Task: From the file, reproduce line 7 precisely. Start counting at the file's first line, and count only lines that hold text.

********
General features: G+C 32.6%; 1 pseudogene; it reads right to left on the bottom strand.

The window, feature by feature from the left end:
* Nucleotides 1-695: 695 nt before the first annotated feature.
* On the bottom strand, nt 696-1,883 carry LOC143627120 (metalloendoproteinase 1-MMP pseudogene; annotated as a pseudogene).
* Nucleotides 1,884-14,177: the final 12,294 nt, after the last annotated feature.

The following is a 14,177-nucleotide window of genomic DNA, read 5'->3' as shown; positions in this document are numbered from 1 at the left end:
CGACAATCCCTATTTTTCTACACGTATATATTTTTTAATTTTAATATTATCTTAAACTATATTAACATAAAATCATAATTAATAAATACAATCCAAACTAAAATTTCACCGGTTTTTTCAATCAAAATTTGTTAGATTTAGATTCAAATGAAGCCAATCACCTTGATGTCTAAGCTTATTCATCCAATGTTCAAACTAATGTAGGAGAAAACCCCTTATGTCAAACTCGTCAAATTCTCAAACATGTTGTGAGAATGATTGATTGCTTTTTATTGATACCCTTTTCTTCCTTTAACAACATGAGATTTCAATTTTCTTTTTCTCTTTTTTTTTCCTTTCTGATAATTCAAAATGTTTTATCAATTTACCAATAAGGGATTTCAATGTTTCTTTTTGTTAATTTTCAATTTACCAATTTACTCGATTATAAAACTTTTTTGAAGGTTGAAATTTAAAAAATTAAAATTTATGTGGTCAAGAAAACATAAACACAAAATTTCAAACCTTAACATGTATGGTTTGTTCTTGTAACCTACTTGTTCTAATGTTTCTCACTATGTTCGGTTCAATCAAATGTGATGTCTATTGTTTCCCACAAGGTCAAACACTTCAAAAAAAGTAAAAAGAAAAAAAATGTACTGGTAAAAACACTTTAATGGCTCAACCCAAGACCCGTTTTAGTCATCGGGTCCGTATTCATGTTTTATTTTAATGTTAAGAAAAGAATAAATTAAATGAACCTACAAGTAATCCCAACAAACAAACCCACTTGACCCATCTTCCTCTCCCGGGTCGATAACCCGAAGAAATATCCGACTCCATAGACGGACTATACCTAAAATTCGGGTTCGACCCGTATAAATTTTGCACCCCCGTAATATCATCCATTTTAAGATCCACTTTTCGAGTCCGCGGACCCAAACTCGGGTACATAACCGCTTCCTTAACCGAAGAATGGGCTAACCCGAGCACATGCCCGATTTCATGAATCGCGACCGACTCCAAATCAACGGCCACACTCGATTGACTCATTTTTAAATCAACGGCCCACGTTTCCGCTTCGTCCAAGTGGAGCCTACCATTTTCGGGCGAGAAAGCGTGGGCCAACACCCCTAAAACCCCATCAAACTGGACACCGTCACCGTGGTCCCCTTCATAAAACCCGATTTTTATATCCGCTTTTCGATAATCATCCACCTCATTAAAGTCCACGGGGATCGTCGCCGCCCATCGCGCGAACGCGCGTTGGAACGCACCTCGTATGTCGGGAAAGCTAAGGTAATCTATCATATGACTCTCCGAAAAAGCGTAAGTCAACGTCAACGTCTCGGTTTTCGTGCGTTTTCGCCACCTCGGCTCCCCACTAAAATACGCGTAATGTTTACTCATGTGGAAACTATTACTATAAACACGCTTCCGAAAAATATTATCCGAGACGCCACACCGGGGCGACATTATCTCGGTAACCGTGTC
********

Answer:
CGACAATCCCTATTTTTCTACACGTATATATTTTTTAATTTTAATATTATCTTAAACTATATTAACATAAAATCATAATTAATAAATACAATCCAAACTAAAATTTCACCGGTTTTTTCAATCAAAATTTGTTAGATTTAGATTCAAATGAAGCCAATCACCTTGATGTCTAAGCTTATTCATCCAATGTTCAAACTAATGTAGGAGAAAACCCCTTATGTCAAACTCGTCAAATTCTCAAACATGTTGTGAGAATGATTGATTGCTTTTTATTGATACCCTTTTCTTCCTTTAACAACATGAGATTTCAATTTTCTTTTTCTCTTTTTTTTTCCTTTCTGATAATTCAAAATGTTTTATCAATTTACCAATAAGGGATTTCAATGTTTCTTTTTGTTAATTTTCAATTTACCAATTTACTCGATTATAAAACTTTTTTGAAGGTTGAAATTTAAAAAATTAAAATTTATGTGGTCAAGAAAACATAAACACAAAATTTCAAACCTTAACATGTATGGTTTGTTCTTGTAACCTACTTGTTCTAATGTTTCTCACTATGTTCGGTTCAATCAAATGTGATGTCTATTGTTTCCCACAAGGTCAAACACTTCAAAAAAAGTAAAAAGAAAAAAAATGTACTGGTAAAAACACTTTAATGGCTCAACCCAAGACCCGTTTTAGTCATCGGGTCCGTATTCATGTTTTATTTTAATGTTAAGAAAAGAATAAATTAAATGAACCTACAAGTAATCCCAACAAACAAACCCACTTGACCCATCTTCCTCTCCCGGGTCGATAACCCGAAGAAATATCCGACTCCATAGACGGACTATACCTAAAATTCGGGTTCGACCCGTATAAATTTTGCACCCCCGTAATATCATCCATTTTAAGATCCACTTTTCGAGTCCGCGGACCCAAACTCGGGTACATAACCGCTTCCTTAACCGAAGAATGGGCTAACCCGAGCACATGCCCGATTTCATGAATCGCGACCGACTCCAAATCAACGGCCACACTCGATTGACTCATTTTTAAATCAACGGCCCACGTTTCCGCTTCGTCCAAGTGGAGCCTACCATTTTCGGGCGAGAAAGCGTGGGCCAACACCCCTAAAACCCCATCAAACTGGACACCGTCACCGTGGTCCCCTTCATAAAACCCGATTTTTATATCCGCTTTTCGATAATCATCCACCTCATTAAAGTCCACGGGGATCGTCGCCGCCCATCGCGCGAACGCGCGTTGGAACGCACCTCGTATGTCGGGAAAGCTAAGGTAATCTATCATATGACTCTCCGAAAAAGCGTAAGTCAACGTCAACGTCTCGGTTTTCGTGCGTTTTCGCCACCTCGGCTCCCCACTAAAATACGCGTAATGTTTACTCATGTGGAAACTATTACTATAAACACGCTTCCGAAAAATATTATCCGAGACGCCACACCGGGGCGACATTATCTCGGTAACCGTGTC